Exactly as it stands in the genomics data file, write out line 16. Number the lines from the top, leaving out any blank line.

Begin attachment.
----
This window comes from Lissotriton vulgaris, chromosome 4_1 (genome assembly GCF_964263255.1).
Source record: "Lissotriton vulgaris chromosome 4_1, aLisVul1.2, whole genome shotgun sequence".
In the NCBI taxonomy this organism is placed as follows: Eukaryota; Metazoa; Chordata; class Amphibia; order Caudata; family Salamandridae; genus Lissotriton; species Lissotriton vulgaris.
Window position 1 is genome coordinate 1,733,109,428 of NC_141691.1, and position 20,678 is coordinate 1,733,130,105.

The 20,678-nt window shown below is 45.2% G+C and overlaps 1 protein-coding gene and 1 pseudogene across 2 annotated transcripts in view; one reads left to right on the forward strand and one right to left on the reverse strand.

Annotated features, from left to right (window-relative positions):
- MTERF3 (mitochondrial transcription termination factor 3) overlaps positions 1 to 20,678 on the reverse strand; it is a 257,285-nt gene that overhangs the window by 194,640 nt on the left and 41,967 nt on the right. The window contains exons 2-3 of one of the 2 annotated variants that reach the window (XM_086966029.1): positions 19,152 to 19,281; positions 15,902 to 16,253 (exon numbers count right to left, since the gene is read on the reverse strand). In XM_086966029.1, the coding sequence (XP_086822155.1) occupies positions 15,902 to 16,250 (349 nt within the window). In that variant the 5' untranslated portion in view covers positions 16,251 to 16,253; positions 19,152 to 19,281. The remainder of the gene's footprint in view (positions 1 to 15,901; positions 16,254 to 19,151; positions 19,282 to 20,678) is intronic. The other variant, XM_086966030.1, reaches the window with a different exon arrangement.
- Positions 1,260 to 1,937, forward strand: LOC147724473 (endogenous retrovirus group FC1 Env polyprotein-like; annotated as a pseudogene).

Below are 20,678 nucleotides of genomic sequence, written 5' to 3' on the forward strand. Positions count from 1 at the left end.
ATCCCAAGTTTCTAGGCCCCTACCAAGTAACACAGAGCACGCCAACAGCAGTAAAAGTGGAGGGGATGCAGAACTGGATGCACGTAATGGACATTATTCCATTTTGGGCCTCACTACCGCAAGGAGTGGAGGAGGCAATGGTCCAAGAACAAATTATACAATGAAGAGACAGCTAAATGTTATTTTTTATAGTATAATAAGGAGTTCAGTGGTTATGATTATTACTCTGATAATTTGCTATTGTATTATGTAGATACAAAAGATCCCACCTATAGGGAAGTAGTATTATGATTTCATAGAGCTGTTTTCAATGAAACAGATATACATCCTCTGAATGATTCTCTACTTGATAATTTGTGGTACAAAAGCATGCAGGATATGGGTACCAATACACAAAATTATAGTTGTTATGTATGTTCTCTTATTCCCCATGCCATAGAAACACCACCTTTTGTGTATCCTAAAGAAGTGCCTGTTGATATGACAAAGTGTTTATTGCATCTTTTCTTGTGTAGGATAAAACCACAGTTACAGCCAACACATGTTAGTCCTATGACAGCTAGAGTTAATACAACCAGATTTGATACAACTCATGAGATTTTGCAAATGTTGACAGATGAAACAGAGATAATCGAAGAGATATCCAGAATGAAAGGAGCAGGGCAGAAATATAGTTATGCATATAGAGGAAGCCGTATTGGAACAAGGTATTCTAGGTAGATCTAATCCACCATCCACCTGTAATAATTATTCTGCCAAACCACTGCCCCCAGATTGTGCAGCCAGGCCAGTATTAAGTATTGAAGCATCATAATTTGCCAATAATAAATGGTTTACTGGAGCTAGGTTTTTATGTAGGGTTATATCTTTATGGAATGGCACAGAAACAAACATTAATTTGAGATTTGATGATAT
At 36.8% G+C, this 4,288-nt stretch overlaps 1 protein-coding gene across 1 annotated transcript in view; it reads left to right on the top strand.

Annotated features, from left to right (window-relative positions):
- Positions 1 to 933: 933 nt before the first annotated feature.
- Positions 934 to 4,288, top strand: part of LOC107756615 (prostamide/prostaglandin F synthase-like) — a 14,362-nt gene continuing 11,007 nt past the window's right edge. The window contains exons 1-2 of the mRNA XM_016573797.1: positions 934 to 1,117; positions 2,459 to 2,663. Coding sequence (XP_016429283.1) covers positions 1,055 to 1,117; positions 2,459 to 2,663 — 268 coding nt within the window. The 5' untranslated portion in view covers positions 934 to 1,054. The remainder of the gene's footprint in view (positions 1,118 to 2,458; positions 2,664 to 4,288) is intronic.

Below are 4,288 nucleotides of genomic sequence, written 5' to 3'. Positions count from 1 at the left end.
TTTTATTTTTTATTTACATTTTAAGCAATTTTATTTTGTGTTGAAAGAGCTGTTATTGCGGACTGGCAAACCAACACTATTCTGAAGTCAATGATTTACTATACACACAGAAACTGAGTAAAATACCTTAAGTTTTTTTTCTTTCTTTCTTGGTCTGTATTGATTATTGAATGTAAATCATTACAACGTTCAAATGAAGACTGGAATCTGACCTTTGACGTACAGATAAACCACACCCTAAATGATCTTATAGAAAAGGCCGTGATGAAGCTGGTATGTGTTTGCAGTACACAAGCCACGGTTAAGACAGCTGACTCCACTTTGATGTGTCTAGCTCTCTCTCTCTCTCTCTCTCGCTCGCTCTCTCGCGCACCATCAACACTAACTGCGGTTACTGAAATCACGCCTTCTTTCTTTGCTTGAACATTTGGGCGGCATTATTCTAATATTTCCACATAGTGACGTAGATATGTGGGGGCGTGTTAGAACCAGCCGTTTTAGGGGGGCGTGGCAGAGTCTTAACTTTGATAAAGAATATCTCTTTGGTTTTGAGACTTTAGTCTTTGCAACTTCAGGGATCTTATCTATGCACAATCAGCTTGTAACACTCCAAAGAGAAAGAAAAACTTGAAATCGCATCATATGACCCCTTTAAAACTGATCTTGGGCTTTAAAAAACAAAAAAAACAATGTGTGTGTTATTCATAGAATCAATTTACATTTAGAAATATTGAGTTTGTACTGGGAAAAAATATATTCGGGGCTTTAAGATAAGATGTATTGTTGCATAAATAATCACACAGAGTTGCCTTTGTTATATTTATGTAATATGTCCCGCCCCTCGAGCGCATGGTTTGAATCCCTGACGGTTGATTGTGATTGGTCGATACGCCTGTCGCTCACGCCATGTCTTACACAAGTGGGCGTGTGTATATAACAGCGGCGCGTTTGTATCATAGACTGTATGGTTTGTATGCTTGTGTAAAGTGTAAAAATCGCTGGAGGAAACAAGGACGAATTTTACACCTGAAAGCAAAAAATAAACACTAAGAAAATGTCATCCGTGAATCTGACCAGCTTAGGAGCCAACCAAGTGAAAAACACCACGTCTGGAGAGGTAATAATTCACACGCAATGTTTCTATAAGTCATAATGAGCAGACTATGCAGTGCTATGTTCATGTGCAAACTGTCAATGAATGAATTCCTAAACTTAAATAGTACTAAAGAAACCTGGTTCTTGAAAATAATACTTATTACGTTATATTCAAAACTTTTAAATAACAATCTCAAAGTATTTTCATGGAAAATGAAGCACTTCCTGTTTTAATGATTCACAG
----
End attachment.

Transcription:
TTTTATTTTTTATTTACATTTTAAGCAATTTTATTTTGTGTTGAAAGAGCTGTTATTGCGGACTGGCAAACCAACACTATTCTGAAGTCAATGATTTACTATACACACAGAAACTGAGTAAAATACCTTAAGTTTTTTTTCTTTCTTTCTTGGTCTGTATTGATTATTGAATGTAAATCATTACAACGTTCAAATGAAGACTGGAATCTGACCTTTGACGTACAGATAAACCACACCCTAAATGATCTTATAGAAAAGGCCGTGATGAAGCTGGTATGTGTTTGCAGTACACAAGCCACGGTTAAGACAGCTGACTCCACTTTGATGTGTCTAGCTCTCTCTCTCTCTCTCTCTCGCTCGCTCTCTCGCGCACCATCAACACTAACTGCGGTTACTGAAATCACGCCTTCTTTCTTTGCTTGAACATTTGGGCGGCATTATTCTAATATTTCCACATAGTGACGTAGATATGTGGGGGCGTGTTAGAACCAGCCGTTTTAGGGGGGCGTGGCAGAGTCTTAACTTTGATAAAGAATATCTCTTTGGTTTTGAGACTTTAGTCTTTGCAACTTCAGGGATCTTATCTATGCACAATCAGCTTGTAACACTCCAAAGAGAAAGAAAAACTTGAAATCGCATCATATGACCCCTTTAAAACTGATCTTGGGCTTTAAAAAACAAAAAAAACAATGTGTGTGTTATTCATAGAATCAATTTACATTTAGAAATATTGAGTTTGTACTGGGAAAAAATATATTCGGGGCTTTAAGATAAGATGTATTGTTGCATAAATAATCACACAGAGTTGCCTTTGTTATATTTATGTAATATGTCCCGCCCCTCGAGCGCATGGTTTGAATCCCTGACGGTTGATTGTGATTGGTCGATACGCCTGTCGCTCACGCCATGTCTTACACAAGTGGGCGTGTGTATATAACAGCGGCGCGTTTGTATCATAGACTGTATGGTTTGTATGCTTGTGTAAAGTGTAAAAATCGCTGGAGGAAACAAGGACGAATTTTACACCTGAAAGCAAAAAATAAACACTAAGAAAATGTCATCCGTGAATCTGACCAGCTTAGGAGCCAACCAAGTGAAAAACACCACGTCTGGAGAGGTAATAATTCACACGCAATGTTTCTATAAGTCATAATGAGCAGACTATGCAGTGCTATGTTCATGTGCAAACTGTCAATGAATGAATTCCTAAACTTAAATAGTACTAAAGAAACCTGGTTCTTGAAAATAATACTTATTACGTTATATTCAAAACTTTTAAATAACAATCTCAAAGTATTTTCATGGAAAATGAAGCACTTCCTGTTTTAATGATTCACAG